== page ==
This lesson looks at the dangers of materialism and the need to establish spiritual priorities in order to guard against the influence of the world.

I want to read for you several quotes from different writers about the problems we have as people in dealing with money:

  • "The constant desire to have still more things and a better life, and the struggle to obtain them imprints many Western faces with worry and depression." - Alexander Solzhennits
  • "The more money, the less virtue." - Henry Thoreau
  • "Our pocketbooks have more to do with heaven and hell than our hymnbooks." - Helmut Thielcke
  • "Things are to be used and God is to be loved. We get into trouble when we begin to use God and love things." - Jay Kesler

There are some sermons that are a pleasure to preach because they are liberating and encouraging and the church loves to hear them because they renew our faith and strengthen our hope of freedom and eternal life in Christ. Other messages are received less enthusiastically:

  • Call to repentance and sorrow
  • Rebukes to the church concerning unfaithfulness
  • And of course, reminders about the proper use of our money - what I'd like to talk about today.

Jesus spent a lot of time talking about money because more than any other thing, it has the power to monopolize our lives and our love. Unlike sex, drugs and entertainment, money always keeps its allure. People who have lost interest in every other thing are always fascinated by and drawn to the making and hoarding of wealth.

In this election season here in Canada, the candidates will try to focus our attention on money and make all kinds of promises based on getting more.We're obsessed with the idea and I think we should stop and ask ourselves as Christians, "Are we serving the Almighty, or the almighty dollar?"

Case Studies

When it came to money, Jesus didn't give us charts and graphs or a list of do's and don'ts - He described ordinary people, how they handled their wealth and what happened to them. In the book of Luke Jesus tells 3 stories about different men and the way they handled money and the effect this had on them:

1. The Prodigal Son

He was the younger of two sons who took his inheritance money and proceeded to squander it on himself in immoral living. When he had spent it all he lived like a slave feeding pigs until he decided to return home to his father who took him back.

11 And He said, "A man had two sons. 12 The younger of them said to his father, 'Father, give me the share of the estate that falls to me.' So he divided his wealth between them. 13 And not many days later, the younger son gathered everything together and went on a journey into a distant country, and there he squandered his estate with loose living. 14 Now when he had spent everything, a severe famine occurred in that country, and he began to be impoverished. 15 So he went and hired himself out to one of the citizens of that country, and he sent him into his fields to feed swine. 16 And he would have gladly filled his stomach with the pods that the swine were eating, and no one was giving anything to him. 17 But when he came to his senses, he said, 'How many of my father's hired men have more than enough bread, but I am dying here with hunger! 18 I will get up and go to my father, and will say to him, "Father, I have sinned against heaven, and in your sight; 19 I am no longer worthy to be called your son; make me as one of your hired men."' 20 So he got up and came to his father. But while he was still a long way off, his father saw him and felt compassion for him, and ran and embraced him and kissed him. 21 And the son said to him, 'Father, I have sinned against heaven and in your sight; I am no longer worthy to be called your son.' 22 But the father said to his slaves, 'Quickly bring out the best robe and put it on him, and put a ring on his hand and sandals on his feet; 23 and bring the fattened calf, kill it, and let us eat and celebrate; 24 for this son of mine was dead and has come to life again; he was lost and has been found.' And they began to celebrate.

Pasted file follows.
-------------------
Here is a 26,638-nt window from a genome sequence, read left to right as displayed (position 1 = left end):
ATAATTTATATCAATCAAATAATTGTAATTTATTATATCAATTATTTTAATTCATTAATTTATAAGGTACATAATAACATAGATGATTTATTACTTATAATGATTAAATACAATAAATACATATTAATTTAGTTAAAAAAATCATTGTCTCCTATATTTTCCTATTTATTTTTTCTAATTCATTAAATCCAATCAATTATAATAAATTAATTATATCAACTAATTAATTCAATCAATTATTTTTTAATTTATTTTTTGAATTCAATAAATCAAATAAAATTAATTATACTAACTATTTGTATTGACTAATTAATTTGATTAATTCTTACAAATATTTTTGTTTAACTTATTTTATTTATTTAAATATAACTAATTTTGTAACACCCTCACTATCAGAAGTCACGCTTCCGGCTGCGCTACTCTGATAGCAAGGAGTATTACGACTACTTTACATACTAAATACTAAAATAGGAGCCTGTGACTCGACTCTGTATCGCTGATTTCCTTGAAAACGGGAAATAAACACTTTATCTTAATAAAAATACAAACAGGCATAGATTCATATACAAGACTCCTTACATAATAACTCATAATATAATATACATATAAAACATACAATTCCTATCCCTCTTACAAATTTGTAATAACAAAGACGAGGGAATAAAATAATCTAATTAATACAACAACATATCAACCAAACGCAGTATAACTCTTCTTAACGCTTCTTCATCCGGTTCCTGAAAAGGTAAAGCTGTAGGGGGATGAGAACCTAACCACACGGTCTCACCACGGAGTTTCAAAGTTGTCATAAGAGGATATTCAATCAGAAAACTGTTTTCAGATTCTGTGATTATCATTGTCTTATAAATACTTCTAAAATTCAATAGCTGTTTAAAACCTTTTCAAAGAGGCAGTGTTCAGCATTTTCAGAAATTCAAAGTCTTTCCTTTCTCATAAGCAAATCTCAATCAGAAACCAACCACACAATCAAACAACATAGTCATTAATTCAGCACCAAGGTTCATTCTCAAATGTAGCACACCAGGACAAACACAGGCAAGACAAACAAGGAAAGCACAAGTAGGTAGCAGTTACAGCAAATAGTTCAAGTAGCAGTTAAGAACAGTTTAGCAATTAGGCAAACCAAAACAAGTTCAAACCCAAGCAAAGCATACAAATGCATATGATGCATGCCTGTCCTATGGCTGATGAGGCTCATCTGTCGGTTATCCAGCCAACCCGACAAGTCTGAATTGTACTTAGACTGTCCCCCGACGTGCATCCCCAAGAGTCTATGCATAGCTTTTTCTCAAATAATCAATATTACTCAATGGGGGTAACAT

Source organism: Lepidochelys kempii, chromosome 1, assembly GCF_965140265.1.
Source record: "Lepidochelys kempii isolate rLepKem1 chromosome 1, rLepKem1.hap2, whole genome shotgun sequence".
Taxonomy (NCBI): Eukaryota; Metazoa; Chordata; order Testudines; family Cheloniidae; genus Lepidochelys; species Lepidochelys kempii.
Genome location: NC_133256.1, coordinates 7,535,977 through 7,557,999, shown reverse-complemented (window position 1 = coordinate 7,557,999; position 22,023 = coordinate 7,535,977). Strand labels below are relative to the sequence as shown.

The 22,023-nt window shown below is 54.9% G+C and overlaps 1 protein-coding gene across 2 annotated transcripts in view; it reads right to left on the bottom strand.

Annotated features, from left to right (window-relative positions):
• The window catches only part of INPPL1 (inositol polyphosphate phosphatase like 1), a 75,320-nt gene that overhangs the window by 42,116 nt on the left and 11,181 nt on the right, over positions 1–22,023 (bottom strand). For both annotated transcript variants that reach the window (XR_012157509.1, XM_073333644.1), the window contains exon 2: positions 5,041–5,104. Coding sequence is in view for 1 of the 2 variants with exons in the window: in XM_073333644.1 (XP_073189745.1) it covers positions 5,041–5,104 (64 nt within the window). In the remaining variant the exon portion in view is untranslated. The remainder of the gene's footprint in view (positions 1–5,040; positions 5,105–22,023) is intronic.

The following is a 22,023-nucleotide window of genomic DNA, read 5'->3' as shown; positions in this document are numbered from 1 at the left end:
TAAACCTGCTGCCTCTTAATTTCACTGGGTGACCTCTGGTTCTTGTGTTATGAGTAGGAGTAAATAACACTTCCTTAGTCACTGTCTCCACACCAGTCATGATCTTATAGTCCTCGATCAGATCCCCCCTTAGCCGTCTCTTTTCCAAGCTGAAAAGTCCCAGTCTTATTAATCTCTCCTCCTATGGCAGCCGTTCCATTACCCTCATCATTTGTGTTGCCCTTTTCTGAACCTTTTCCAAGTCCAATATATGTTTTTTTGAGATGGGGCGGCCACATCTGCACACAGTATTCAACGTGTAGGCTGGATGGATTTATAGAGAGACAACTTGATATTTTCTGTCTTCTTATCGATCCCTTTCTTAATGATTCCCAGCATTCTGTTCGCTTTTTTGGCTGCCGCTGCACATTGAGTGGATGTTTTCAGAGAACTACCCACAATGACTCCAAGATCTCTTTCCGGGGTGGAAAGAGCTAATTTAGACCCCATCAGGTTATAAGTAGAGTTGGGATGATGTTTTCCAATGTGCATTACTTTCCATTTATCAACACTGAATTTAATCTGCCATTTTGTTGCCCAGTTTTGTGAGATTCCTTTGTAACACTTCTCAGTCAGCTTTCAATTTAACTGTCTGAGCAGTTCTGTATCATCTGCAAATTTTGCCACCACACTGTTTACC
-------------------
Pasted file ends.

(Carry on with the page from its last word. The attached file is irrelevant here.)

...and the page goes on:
- Luke 15:11-24

2. The Unjust Steward

This fellow is a little different. He is caught wasting his master's money and called to account. (audit - he's caught short). Before being thrown out of his position he makes deals with all of his master's debtors in order to create a fall-back position for himself.

1 Now He was also saying to the disciples, "There was a rich man who had a manager, and this manager was reported to him as squandering his possessions. 2 And he called him and said to him, 'What is this I hear about you? Give an accounting of your management, for you can no longer be manager.' 3 The manager said to himself, 'What shall I do, since my master is taking the management away from me? I am not strong enough to dig; I am ashamed to beg. 4 I know what I shall do, so that when I am removed from the management people will welcome me into their homes.' 5 And he summoned each one of his master's debtors, and he began saying to the first, 'How much do you owe my master?' 6 And he said, 'A hundred measures of oil.' And he said to him, 'Take your bill, and sit down quickly and write fifty.' 7 Then he said to another, 'And how much do you owe?' And he said, 'A hundred measures of wheat.' He said to him, 'Take your bill, and write eighty.' 8 And his master praised the unrighteous manager because he had acted shrewdly; for the sons of this age are more shrewd in relation to their own kind than the sons of light. 9 And I say to you, make friends for yourselves by means of the wealth of unrighteousness, so that when it fails, they will receive you into the eternal dwellings.

10 "He who is faithful in a very little thing is faithful also in much; and he who is unrighteous in a very little thing is unrighteous also in much. 11 Therefore if you have not been faithful in the use of unrighteous wealth, who will entrust the true riches to you? 12 And if you have not been faithful in the use of that which is another's, who will give you that which is your own? 13 No servant can serve two masters; for either he will hate the one and love the other, or else he will be devoted to one and despise the other. You cannot serve God and wealth."